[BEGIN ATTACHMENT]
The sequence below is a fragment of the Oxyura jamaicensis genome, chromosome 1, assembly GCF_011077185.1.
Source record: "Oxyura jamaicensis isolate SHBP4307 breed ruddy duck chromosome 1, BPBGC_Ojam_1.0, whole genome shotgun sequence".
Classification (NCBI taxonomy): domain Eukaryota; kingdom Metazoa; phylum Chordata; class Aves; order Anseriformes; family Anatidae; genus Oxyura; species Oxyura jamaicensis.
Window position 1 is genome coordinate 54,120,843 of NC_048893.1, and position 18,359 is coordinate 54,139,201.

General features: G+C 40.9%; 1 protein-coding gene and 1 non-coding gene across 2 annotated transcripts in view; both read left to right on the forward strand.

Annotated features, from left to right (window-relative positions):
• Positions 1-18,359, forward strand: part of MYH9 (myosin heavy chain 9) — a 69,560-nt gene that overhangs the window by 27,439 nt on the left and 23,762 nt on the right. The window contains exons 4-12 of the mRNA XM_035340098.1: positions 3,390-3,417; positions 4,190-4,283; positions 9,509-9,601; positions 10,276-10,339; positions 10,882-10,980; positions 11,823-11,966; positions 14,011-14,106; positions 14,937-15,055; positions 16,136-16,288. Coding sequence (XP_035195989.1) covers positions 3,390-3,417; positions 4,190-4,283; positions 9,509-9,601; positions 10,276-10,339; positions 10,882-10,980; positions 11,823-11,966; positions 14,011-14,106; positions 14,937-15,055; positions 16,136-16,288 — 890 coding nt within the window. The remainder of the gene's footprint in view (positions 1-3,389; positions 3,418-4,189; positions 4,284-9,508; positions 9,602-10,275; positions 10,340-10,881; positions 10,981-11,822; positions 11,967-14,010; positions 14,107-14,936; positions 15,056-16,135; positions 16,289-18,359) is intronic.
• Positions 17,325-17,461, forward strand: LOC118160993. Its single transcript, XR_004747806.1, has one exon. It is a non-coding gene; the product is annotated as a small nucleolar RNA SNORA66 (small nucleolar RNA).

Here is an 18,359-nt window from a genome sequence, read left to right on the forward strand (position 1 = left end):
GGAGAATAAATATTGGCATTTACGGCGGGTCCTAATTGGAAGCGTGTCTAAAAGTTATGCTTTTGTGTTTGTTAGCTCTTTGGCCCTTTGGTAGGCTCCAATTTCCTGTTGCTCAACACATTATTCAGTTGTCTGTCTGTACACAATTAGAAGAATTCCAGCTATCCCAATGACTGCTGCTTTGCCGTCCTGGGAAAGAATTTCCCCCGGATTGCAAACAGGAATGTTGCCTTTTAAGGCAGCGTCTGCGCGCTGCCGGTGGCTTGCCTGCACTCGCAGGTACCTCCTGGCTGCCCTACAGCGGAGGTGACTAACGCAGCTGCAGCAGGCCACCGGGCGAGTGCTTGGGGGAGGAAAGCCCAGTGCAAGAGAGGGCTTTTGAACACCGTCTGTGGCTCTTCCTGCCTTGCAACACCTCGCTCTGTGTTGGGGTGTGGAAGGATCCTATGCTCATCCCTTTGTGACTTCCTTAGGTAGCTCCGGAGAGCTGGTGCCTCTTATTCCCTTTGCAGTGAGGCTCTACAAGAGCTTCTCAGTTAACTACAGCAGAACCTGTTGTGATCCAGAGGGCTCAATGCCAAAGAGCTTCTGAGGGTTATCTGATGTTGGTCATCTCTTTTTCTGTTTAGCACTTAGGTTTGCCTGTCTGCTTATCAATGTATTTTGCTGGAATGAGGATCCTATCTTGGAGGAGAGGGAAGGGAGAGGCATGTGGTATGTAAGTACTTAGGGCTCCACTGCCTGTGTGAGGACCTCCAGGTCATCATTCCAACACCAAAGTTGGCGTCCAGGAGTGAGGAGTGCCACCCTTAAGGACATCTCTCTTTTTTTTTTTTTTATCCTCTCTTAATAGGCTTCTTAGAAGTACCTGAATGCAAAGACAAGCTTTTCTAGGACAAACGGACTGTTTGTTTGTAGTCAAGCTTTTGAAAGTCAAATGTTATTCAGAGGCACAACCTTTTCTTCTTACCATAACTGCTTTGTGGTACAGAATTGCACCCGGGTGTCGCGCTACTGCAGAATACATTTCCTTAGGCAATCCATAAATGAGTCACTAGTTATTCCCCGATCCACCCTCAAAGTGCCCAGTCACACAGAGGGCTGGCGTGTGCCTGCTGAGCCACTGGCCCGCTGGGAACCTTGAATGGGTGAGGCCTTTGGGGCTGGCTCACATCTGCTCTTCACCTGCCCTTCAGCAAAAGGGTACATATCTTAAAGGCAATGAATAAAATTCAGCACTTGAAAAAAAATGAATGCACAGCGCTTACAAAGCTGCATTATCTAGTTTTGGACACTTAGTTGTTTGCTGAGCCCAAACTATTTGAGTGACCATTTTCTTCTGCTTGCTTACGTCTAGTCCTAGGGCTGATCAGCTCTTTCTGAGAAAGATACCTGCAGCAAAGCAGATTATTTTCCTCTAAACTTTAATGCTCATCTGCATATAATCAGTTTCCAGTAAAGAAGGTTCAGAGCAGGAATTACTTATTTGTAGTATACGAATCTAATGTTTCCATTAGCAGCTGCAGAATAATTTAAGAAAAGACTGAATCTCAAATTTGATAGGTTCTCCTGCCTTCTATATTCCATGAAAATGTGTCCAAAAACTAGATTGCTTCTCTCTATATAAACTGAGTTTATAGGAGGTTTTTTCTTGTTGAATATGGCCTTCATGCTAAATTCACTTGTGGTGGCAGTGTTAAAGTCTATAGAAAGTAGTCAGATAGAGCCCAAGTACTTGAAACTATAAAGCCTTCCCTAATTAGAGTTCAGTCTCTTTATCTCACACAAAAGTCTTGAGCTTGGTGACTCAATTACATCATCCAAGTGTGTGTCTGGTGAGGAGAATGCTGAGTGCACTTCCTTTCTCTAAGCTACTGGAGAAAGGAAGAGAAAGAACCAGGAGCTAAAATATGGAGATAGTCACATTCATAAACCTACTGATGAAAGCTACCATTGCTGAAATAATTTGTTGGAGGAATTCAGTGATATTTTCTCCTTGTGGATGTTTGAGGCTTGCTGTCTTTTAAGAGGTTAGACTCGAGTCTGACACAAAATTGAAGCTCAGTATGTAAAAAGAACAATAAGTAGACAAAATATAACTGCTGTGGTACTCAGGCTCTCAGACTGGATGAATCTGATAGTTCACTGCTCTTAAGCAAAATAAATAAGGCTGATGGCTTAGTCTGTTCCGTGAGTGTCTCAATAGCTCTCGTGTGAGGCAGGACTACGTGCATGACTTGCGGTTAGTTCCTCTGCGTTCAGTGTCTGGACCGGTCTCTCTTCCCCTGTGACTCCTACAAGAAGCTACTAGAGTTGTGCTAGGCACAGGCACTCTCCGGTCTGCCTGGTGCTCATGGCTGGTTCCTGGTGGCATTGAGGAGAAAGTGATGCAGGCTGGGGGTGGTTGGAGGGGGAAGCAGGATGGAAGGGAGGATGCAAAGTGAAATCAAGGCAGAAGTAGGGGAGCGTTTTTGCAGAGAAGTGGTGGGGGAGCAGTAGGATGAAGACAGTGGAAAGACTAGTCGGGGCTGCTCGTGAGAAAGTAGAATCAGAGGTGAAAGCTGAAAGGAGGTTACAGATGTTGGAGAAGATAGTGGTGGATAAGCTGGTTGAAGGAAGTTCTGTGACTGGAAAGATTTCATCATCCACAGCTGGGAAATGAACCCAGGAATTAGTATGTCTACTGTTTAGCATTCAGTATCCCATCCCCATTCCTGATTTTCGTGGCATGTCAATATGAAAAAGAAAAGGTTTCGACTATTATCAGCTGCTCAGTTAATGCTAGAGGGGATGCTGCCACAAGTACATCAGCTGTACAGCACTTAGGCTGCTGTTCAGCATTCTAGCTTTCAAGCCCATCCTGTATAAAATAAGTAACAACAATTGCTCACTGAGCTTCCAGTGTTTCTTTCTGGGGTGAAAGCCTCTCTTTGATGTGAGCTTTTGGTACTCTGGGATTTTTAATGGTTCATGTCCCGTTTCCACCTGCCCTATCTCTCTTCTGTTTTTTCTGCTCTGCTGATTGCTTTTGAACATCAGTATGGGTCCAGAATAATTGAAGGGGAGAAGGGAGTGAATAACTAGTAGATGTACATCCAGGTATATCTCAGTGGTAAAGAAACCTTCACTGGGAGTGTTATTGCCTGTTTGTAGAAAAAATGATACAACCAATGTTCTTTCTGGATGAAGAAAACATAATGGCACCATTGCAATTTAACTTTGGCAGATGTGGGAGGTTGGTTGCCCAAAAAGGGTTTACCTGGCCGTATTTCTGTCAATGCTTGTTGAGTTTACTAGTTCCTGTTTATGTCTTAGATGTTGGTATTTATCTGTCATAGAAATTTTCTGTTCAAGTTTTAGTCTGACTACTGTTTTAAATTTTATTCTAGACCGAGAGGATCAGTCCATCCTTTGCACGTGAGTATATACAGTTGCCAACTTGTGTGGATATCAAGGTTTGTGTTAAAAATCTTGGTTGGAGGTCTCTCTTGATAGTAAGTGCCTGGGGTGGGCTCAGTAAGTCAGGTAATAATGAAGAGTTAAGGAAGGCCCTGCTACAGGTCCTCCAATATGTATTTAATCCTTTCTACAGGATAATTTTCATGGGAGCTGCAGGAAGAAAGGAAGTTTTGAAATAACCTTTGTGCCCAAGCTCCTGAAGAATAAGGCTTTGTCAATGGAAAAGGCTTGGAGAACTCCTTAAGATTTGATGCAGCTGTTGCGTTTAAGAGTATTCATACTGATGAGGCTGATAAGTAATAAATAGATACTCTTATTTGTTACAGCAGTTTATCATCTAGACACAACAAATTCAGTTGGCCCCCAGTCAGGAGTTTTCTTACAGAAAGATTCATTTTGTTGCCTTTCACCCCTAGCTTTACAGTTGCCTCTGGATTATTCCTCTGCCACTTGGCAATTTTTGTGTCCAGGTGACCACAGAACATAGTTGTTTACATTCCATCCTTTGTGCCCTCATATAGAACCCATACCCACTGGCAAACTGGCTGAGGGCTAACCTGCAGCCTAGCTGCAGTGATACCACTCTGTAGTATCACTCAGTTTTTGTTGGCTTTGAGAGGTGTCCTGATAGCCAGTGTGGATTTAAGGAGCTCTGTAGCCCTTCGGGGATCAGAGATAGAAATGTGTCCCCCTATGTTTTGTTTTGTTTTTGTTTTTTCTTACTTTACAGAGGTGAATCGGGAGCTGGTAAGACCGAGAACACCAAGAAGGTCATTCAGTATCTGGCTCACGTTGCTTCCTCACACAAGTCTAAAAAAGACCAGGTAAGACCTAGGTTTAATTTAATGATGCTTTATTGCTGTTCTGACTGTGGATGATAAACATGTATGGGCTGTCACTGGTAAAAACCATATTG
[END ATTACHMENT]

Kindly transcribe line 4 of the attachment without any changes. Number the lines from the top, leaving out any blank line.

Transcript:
Window position 1 is genome coordinate 54,120,843 of NC_048893.1, and position 18,359 is coordinate 54,139,201.